When a couple in crisis are walking through pornography, infidelity, or another form of sexual betrayal, it is like a bomb has been detonated and there is shrapnel everywhere. As a ministry leader and having a need to “protect” a couple in crisis, keeping a secret can be as deadly. Choosing a small and safe circle of people to walk with a couple in crisis will be a crucial part of their restoration process. If the struggler/cheater is in denial there may be may be additional deception making you and the betrayed spouse to feel crazy. It is criticall to make sure that the offended spouse does not get overlooked as time and energy is spent trying to help the offending spouse. Unfortunately, this happens all too often and the betrayed spouse can feel even more alone and isolated. It is super scary for her as her world has been disrupted, and trusting her spiritual leaders to walk her through this is an essential part of her recovery.

If a struggler/cheating spouse has a secret and you help keep the secret, you are not helping them, but only hurting them.
If we believe that “the truth sets us free” then we can trust that God is exposing and bringing things into the light.  God is allowing this for the healing and sanctification for this couple in crisis.  A wise counselor once said, “we are only as sick as the secrets we keep”.  This is a messy process, and there will most likely be lots of tension for you in these early days.

Four years before my husband’s betrayal came to light, Tray lost his job because of his violation of the company’s Internet policy. Although he was fired, both of his bosses chose to help him keep the secret and did not tell me the real reason that he lost his job. I am not saying that Tray’s decisions would have had a different outcome if the truth had come out when he was fired, but as his wife, and finding out years later, this was a double-betrayal for me. Both of Tray’s bosses were friends and elders in the church, and although they thought they were protecting Tray’s secret, they were not helping him. Tray might have received help from the church at that time before his sin progressed. They also didn’t help me by keeping the truth from me. My church was always a safe place for me. When my husband “who was supposed to be safest for me” betrays me, and then church leaders do not step up and protect and create safety for someone walking through betrayal, it can feel like a double betrayal.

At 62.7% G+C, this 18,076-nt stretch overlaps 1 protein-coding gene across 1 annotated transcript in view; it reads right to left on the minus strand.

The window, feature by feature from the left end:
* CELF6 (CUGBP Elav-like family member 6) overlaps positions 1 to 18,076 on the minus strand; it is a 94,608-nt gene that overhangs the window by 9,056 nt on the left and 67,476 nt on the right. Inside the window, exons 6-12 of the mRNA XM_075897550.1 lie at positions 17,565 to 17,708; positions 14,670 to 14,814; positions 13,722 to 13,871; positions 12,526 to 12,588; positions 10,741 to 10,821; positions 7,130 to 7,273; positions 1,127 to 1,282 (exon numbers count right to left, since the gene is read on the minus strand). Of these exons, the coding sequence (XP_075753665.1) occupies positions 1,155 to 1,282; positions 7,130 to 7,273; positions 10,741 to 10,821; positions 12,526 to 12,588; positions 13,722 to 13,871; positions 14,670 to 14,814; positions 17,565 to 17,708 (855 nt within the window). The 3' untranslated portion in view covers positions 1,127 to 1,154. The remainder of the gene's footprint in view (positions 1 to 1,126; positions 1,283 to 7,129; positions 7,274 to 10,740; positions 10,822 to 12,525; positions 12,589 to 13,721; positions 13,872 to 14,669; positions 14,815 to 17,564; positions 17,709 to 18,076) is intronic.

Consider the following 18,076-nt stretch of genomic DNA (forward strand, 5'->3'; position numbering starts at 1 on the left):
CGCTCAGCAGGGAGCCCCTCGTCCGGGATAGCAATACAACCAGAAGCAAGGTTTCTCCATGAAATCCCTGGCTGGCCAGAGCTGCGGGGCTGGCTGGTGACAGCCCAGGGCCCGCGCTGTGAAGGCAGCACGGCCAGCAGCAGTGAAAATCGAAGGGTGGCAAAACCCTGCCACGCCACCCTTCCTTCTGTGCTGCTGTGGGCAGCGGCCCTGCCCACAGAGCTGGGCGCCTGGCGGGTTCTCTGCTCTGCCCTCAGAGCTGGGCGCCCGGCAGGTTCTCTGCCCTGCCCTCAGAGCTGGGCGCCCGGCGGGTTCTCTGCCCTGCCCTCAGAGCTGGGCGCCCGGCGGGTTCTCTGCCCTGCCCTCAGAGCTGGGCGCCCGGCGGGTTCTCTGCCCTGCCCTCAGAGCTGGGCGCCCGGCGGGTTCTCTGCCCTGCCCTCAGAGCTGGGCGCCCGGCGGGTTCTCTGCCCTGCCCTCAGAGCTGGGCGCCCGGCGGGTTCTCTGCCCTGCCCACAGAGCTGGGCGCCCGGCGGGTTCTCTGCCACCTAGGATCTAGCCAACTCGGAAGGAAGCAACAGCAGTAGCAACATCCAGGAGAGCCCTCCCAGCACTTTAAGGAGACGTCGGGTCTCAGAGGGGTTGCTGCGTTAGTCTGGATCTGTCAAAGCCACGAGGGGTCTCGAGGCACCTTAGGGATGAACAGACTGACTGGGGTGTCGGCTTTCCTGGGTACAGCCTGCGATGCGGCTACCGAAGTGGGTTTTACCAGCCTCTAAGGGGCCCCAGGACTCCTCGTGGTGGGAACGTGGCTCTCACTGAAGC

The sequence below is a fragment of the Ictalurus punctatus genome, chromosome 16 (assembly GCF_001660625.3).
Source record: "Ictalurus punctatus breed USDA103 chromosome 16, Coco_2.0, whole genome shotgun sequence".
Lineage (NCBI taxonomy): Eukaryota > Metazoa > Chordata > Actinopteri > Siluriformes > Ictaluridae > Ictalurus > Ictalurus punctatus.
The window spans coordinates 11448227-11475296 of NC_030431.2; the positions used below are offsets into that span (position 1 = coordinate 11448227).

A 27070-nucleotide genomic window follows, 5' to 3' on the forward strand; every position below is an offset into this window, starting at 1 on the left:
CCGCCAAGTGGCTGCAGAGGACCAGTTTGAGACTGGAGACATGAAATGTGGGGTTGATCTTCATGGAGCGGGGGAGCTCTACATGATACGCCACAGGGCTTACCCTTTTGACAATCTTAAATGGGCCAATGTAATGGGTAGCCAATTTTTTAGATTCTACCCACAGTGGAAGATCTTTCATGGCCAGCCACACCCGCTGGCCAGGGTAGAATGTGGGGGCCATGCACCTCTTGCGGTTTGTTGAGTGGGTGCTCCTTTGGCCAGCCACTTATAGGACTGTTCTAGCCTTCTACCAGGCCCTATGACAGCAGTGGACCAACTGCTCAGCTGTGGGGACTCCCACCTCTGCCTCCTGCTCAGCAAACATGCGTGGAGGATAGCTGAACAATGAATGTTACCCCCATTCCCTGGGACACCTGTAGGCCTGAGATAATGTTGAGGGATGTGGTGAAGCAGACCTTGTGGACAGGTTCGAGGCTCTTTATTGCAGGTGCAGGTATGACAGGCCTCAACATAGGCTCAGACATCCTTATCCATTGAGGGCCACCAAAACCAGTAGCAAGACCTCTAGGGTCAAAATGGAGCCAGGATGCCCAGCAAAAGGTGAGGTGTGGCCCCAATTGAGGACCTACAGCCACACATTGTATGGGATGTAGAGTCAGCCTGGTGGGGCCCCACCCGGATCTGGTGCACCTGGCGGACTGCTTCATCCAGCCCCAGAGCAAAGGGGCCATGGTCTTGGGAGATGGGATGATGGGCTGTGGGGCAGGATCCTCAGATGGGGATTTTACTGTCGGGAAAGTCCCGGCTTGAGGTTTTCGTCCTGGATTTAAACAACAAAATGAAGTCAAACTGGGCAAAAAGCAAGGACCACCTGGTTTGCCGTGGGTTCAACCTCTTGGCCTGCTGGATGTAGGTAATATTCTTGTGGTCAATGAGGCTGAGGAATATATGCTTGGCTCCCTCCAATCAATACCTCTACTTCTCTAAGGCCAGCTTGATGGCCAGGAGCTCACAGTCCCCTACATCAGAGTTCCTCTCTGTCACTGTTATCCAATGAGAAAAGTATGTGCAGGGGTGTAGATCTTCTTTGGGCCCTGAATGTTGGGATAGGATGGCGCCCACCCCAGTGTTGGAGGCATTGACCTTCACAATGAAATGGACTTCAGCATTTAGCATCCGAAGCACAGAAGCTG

Where will a betrayed spouse go to for protection, for love, and support? Making sure that the spouse does not get overlooked as time and energy is spent trying to help the offending spouse. Unfortunately, this happens all too often and the betrayed spouse can feel even more alone and isolated.  A counselor once said, “when a woman experiences betrayal by her spouse, it is as if she is in the ICU unit, and has to be cared for in this manner so that she can move through the trauma and begin to heal”.

So how can you help?

  1. Listen to this video from other Pastors/Ministry Leaders and be encouraged before starting this process.
  2. Ensure that the betrayed spouse feels heard and validated and that she knows about podcasts with Undone Redone specific with her situation that will help direct her through this process.